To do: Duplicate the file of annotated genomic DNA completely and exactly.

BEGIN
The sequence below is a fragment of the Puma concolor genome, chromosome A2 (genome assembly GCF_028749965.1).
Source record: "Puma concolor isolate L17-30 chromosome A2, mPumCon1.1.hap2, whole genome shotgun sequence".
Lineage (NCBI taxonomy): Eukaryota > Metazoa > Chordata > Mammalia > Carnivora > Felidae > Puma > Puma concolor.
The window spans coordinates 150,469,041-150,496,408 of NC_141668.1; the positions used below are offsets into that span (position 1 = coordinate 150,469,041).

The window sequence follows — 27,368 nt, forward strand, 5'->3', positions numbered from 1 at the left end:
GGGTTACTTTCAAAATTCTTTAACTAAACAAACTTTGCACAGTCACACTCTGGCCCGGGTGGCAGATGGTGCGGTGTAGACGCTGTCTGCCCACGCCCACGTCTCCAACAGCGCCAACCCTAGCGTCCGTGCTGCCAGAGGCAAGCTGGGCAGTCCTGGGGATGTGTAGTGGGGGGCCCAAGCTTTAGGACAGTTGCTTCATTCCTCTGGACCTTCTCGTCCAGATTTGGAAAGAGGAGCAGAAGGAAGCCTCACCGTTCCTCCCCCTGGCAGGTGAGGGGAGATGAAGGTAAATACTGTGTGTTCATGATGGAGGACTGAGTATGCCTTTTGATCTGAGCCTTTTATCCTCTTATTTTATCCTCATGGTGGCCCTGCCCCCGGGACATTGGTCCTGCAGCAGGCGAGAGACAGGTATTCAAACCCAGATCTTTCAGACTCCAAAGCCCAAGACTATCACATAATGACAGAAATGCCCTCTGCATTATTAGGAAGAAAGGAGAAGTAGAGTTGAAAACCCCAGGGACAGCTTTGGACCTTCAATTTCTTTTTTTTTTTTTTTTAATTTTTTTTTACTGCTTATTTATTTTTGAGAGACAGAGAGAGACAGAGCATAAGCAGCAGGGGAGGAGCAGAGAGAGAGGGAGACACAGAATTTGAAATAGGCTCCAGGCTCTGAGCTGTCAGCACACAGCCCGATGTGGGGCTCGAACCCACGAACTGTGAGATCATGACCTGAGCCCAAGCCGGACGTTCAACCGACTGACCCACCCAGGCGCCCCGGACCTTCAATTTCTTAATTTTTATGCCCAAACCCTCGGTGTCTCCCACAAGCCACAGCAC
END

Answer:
The sequence below is a fragment of the Puma concolor genome, chromosome A2 (genome assembly GCF_028749965.1).
Source record: "Puma concolor isolate L17-30 chromosome A2, mPumCon1.1.hap2, whole genome shotgun sequence".
Lineage (NCBI taxonomy): Eukaryota > Metazoa > Chordata > Mammalia > Carnivora > Felidae > Puma > Puma concolor.
The window spans coordinates 150,469,041-150,496,408 of NC_141668.1; the positions used below are offsets into that span (position 1 = coordinate 150,469,041).

The window sequence follows — 27,368 nt, forward strand, 5'->3', positions numbered from 1 at the left end:
GGGTTACTTTCAAAATTCTTTAACTAAACAAACTTTGCACAGTCACACTCTGGCCCGGGTGGCAGATGGTGCGGTGTAGACGCTGTCTGCCCACGCCCACGTCTCCAACAGCGCCAACCCTAGCGTCCGTGCTGCCAGAGGCAAGCTGGGCAGTCCTGGGGATGTGTAGTGGGGGGCCCAAGCTTTAGGACAGTTGCTTCATTCCTCTGGACCTTCTCGTCCAGATTTGGAAAGAGGAGCAGAAGGAAGCCTCACCGTTCCTCCCCCTGGCAGGTGAGGGGAGATGAAGGTAAATACTGTGTGTTCATGATGGAGGACTGAGTATGCCTTTTGATCTGAGCCTTTTATCCTCTTATTTTATCCTCATGGTGGCCCTGCCCCCGGGACATTGGTCCTGCAGCAGGCGAGAGACAGGTATTCAAACCCAGATCTTTCAGACTCCAAAGCCCAAGACTATCACATAATGACAGAAATGCCCTCTGCATTATTAGGAAGAAAGGAGAAGTAGAGTTGAAAACCCCAGGGACAGCTTTGGACCTTCAATTTCTTTTTTTTTTTTTTTTAATTTTTTTTTACTGCTTATTTATTTTTGAGAGACAGAGAGAGACAGAGCATAAGCAGCAGGGGAGGAGCAGAGAGAGAGGGAGACACAGAATTTGAAATAGGCTCCAGGCTCTGAGCTGTCAGCACACAGCCCGATGTGGGGCTCGAACCCACGAACTGTGAGATCATGACCTGAGCCCAAGCCGGACGTTCAACCGACTGACCCACCCAGGCGCCCCGGACCTTCAATTTCTTAATTTTTATGCCCAAACCCTCGGTGTCTCCCACAAGCCACAGCAC